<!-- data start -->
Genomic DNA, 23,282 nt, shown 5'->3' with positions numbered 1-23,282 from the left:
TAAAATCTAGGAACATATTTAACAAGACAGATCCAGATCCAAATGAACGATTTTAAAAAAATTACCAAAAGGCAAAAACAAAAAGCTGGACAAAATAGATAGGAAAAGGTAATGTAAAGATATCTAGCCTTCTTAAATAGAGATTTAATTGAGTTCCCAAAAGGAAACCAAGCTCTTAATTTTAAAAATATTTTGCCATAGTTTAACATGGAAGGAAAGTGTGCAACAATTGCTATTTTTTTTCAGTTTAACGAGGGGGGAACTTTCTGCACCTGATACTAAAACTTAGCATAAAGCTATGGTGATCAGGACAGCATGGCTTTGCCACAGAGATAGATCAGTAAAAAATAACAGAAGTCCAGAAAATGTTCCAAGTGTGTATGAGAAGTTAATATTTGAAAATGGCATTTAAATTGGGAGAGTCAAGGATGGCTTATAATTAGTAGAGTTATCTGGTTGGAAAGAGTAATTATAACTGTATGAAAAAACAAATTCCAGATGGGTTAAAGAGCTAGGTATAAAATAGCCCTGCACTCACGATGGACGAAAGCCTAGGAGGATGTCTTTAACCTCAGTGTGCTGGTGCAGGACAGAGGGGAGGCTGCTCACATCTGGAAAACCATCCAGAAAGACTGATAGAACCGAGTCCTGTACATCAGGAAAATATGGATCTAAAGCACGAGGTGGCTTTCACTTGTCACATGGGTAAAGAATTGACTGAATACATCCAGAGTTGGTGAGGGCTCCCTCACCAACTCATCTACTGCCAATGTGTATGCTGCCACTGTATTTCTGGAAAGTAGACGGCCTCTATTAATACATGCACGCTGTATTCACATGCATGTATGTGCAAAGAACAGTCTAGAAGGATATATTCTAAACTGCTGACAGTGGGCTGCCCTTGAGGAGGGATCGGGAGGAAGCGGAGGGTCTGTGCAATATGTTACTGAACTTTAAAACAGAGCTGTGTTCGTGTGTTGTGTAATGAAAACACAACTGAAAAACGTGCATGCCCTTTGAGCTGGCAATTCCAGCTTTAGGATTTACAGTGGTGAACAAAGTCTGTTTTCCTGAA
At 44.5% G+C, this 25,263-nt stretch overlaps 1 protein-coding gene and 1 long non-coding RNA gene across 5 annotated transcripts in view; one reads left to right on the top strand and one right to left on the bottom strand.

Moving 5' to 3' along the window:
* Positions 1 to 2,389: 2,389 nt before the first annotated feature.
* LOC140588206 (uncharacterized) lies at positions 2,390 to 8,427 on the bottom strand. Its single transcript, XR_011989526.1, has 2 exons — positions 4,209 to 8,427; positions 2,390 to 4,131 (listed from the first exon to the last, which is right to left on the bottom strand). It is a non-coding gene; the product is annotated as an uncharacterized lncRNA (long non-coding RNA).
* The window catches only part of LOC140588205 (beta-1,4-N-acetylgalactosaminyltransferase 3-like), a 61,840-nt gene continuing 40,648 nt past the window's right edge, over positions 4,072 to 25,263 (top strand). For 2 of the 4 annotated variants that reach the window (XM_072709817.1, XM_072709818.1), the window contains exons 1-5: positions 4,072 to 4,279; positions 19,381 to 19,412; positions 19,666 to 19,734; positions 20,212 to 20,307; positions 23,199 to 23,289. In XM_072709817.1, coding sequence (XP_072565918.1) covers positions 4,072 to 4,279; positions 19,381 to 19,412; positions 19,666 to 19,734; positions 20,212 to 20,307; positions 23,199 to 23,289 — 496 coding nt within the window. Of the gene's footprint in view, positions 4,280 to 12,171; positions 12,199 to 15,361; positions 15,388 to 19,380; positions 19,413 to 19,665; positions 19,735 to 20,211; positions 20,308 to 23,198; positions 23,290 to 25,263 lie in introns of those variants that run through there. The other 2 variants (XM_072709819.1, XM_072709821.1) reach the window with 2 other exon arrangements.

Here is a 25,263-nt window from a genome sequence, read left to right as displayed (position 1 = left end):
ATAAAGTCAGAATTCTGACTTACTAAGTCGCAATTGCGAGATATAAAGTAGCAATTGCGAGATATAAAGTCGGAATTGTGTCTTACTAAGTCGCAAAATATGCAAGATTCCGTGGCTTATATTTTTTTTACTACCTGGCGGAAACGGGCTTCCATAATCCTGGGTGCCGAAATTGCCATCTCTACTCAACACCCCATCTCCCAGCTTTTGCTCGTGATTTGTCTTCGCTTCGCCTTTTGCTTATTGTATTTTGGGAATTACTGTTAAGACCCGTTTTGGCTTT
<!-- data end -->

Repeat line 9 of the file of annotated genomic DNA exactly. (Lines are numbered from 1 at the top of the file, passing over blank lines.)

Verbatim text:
ATAAAGTCAGAATTCTGACTTACTAAGTCGCAATTGCGAGATATAAAGTAGCAATTGCGAGATATAAAGTCGGAATTGTGTCTTACTAAGTCGCAAAATATGCAAGATTCCGTGGCTTATATTTTTTTTACTACCTGGCGGAAACGGGCTTCCATAATCCTGGGTGCCGAAATTGCCATCTCTACTCAACACCCCATCTCCCAGCTTTTGCTCGTGATTTGTCTTCGCTTCGCCTTTTGCTTATTGTATTTTGGGAATTACTGTTAAGACCCGTTTTGGCTTT